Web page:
Martello tower, photo by Erik Simpson

The Ulysses Lexicon

Peer and Pier

Forms

peer, peering, peered, pier, (ap)pear

Related Terms

Curious
Glass
But(t)

Explication

From the start of the novel, peer is usually manifest as a verb with the primary meaning "to look." In some cases it may also draw meaning from the homonym peer, n. and its semantically-related verb form, establishing and/or satirizing Stephen's social ranking in relation to first Buck (U 1) and later his incompetent student, Sargent (U 2).

By the end of the book, Stephen has been most notably sought and peered by Bloom (U 15, 16, 17); this is interesting because with Bloom we typically see scenes of unpeering, in which he is either ostracized by others or self-exclusionary, usually on the basis of his perceived Jewishness, as linked to his financial standing. Such scenes include the cab ride to Dignam's funeral (U 6), the hospital scene (U 14), and the dark bar scene with the citizen—Bloom's ultimate anti-peer (U 12)—among others.

The spelling pier, which primarily refers to seaside architecture (jokingly referred to as "a disappointed bridge," U 2.39), was introduced through classroom confusion about its homophony with the name of the historical figure Pyrrhus. This should draw our attention to Joyce's potential manipulation of the intersection and overlap of homophones, in this case pier (n.), peer (v.), and peer (n.). Although shared pronunciation results in ambiguity and misunderstanding—as in the Pyrrhus incident, where we see a breakdown in transference of knowledge—it should also be considered an expansion of semantic productivity, since multiple meanings can be encapsulated by a single word. Joyce often seems to utilize homophones in this way, playing aurality against the reader's presumed security in the specific definition of a printed word. (Consider other homophone pairs where this may happen, such as "Sun/Son" or "But(t).")

Pier can also carry the meaning "mirror," via abbreviation of the obscure noun 'pier-glass.' While we have not seen this particular spelling used with mirror imagery, episode 1 features the homophonic peer spelling twice used to describe Stephen interacting with a mirror (U 1.135, 1.141), and Bloom's memories of Gretta Conroy at the end of episode 4 include her "peering" into her "handglass" (U 4.531-32).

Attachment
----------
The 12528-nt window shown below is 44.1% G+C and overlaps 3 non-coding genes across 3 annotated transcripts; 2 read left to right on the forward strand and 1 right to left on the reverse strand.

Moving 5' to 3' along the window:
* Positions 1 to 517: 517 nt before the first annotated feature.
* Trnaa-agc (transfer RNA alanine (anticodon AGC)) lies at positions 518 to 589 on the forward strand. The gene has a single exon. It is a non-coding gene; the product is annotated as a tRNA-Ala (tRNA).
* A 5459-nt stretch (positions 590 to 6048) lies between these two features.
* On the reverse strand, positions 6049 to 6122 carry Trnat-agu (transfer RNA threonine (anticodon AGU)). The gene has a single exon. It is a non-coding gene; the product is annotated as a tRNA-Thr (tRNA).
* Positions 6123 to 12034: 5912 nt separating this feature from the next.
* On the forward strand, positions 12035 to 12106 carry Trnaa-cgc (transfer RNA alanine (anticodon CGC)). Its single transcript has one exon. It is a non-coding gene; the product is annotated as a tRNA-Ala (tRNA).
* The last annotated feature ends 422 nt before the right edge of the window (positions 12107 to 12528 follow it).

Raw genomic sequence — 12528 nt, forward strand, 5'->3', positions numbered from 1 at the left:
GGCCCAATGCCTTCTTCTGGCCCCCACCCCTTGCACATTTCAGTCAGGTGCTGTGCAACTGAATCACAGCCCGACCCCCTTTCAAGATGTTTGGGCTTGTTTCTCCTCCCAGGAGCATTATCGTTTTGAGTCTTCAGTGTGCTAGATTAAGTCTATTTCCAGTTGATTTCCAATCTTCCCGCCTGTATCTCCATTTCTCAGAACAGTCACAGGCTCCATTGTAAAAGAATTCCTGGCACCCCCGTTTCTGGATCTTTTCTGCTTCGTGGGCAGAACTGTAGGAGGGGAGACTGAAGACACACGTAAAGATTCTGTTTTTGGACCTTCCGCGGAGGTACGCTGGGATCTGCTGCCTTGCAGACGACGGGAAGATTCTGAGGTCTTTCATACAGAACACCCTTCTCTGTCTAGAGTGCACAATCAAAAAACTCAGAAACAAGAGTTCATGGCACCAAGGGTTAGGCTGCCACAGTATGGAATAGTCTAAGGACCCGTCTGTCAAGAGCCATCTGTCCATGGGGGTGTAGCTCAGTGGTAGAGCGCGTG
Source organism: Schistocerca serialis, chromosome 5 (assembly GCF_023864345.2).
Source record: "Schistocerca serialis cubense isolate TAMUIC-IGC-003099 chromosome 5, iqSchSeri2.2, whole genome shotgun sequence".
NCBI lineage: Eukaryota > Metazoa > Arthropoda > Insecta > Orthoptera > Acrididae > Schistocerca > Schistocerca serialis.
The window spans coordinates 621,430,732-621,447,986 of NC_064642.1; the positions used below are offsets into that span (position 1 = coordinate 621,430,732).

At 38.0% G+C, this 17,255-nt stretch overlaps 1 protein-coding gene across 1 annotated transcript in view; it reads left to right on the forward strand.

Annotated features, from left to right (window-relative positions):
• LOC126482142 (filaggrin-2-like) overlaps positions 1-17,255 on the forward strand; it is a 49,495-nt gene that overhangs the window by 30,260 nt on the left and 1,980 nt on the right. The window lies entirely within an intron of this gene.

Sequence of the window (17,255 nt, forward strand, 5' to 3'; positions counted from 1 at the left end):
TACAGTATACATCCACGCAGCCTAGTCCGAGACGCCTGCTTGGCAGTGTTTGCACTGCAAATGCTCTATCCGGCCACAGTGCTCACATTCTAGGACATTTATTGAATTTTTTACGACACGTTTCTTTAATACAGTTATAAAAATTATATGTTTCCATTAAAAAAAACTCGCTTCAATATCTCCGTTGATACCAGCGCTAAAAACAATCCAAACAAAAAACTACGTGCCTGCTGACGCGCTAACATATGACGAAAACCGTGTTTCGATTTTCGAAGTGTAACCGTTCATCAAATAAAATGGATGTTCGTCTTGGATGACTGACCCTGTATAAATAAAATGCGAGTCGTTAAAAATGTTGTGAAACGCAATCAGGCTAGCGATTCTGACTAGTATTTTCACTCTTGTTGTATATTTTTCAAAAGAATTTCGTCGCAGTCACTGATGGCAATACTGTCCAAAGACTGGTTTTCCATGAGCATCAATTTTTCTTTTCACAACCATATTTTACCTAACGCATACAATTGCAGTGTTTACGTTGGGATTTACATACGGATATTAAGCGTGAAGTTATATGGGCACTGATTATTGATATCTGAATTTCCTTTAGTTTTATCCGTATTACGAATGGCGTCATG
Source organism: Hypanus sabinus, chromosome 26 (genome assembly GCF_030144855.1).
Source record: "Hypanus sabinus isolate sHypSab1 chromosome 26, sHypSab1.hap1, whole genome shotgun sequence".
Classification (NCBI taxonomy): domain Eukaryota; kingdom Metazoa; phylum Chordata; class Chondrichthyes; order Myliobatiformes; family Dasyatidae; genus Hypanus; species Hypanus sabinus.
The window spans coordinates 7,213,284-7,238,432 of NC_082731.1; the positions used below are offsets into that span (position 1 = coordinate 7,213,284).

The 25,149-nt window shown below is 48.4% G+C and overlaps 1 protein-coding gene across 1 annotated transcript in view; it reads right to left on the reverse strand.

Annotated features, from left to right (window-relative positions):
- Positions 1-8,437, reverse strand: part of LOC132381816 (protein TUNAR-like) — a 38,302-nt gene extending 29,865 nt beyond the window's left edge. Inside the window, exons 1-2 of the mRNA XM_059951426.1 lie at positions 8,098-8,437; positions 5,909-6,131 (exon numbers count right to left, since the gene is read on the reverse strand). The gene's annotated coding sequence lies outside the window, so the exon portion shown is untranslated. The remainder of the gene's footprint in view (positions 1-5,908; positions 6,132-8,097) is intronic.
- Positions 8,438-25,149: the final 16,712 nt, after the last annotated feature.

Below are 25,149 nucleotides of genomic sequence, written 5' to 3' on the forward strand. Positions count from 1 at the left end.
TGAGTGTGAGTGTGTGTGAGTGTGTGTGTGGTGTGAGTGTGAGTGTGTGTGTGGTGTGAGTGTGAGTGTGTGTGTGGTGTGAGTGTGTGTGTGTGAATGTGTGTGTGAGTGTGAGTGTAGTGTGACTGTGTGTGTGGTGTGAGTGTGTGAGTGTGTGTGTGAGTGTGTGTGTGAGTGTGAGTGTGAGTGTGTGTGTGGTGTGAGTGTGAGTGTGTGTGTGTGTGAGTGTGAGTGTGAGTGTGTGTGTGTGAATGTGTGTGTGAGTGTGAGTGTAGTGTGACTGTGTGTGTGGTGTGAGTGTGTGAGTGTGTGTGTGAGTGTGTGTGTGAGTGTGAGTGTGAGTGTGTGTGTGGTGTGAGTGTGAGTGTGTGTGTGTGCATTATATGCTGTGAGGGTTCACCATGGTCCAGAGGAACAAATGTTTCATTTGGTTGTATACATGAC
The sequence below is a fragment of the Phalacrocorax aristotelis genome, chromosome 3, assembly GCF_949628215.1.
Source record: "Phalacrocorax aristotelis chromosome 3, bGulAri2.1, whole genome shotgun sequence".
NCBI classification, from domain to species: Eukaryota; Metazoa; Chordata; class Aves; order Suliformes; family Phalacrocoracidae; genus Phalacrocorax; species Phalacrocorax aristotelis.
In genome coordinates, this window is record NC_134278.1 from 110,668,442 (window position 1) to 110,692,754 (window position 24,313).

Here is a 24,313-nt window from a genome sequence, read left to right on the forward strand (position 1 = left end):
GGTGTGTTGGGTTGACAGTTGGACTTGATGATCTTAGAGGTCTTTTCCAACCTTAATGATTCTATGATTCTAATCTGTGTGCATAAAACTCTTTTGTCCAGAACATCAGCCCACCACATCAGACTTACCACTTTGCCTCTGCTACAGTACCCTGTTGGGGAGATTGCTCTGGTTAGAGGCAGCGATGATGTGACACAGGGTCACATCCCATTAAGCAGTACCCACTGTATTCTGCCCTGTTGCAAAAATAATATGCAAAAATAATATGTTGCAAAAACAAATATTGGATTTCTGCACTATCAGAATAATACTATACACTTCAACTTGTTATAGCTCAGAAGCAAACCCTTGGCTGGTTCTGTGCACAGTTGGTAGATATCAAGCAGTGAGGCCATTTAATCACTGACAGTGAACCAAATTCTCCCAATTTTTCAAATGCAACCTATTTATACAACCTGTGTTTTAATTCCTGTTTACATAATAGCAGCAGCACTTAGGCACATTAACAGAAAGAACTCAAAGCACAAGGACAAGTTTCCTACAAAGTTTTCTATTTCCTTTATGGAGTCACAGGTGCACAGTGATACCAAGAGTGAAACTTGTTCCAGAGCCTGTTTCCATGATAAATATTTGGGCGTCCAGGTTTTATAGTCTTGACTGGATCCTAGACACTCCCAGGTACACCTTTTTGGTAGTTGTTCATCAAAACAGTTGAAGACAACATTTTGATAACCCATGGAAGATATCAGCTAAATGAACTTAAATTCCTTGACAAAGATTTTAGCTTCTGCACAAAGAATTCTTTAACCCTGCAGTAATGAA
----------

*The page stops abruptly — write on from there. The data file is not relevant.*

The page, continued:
Definitions and Examples

  1. I. peer, v. (OED v3 2.a) To look closely, with difficulty or concentration; to try to make out something indistinct or obscured.

    "Halted, he peered down the dark winding stairs and called up coarsely: Come up, Kinch! Come up, you fearful jesuit!" (U 1.06-08).

    • v. To ennoble, to make equal, to make a person a peer; to put in the same rank or on an equal footing with. (OED v1 2.,3.) Since Buck is calling to Stephen from higher ground, this invitation functions literally to put Stephen "on an equal footing with" Buck within the space of the tower. Here peer may also characterize the social dynamic between Buck and Stephen, indicating Buck's social confidence and the agentive role he continues to play in their friendship. But, far from "ennobling" Stephen, many of Buck's comments—for example, "you fearful Jesuit!"—are "coarsely" mocking, contributing an element of irony to this social interpretation.

    "Stephen bent forward and peered at the mirror held out to him, cleft by a crooked crack" (U 1.135-36).

    "Sargent peered askance through his slanted glasses" (2.152-53).

    • n. An equal in natural gifts, ability, or achievements; A member of the same age group/social set; a contemporary; A person who is associated or matched with another; a mate; a rival. (OED 1.b, c, and 2.) Here, allusion to the noun sense of the spelling peer is comical in context of Stephen and Sargent's obviously hierarchal teacher/student relationship, but may more seriously characterize the matched son/son roles envisioned by Stephen as he ruminates on mothers' love. This social sense may also apply to Sargent in relation to his classmates, as the sounds of the Hockey game intrude into the math lesson a moment later, calling attention to Sargent's absence from the class activity. We might read the hockey sounds as beckoning to Sargent, bidding him return to his appropriate social set with his classmates. Alternately, we might get an impression of the hockey sounds as signaling Sargent's sharp separation from his presumed peers, his unbelonging exacerbated by lack of intellectual and physical poise, which place him indoors with Stephen instead.

  2. II. pier, n. (OED I.1., II.5.a) A structure providing vertical support, especially for a bridge. OR A horizontal projection, a platform extending out to sea. Used as a landing place for vessels, as a breakwater, and/or as a promenade, a venue for entertainments.

    "—Pyrrhus, sir? Pyrrhus, a pier. [...] Tell me now, Stephen said, poking the boy's shoulder with the book, what is a pier. A pier, sir, Armstrong said. A thing out in the water. A kind of a bridge. Kingstown pier, sir" (U 2.26-34).

    • As noted above in primary definition II, pier here has two opposite (or at least, perpendicular) architectural definitions: vertical—lending credibility to the student's including "a kind of bridge" in his explanation—and horizontal—a maritime boardwalk, which is the dominant literal referent. This semantic tension may have made it an attractive choice for Joyce's dichotomous vocabulary.

    "—Kingstown pier, Stephen said. Yes, a disappointed bridge" (U 2.39).

Related topics

Doubles
Judaism
Language and Linguistics
Light and Shadow
Union and Division
Water

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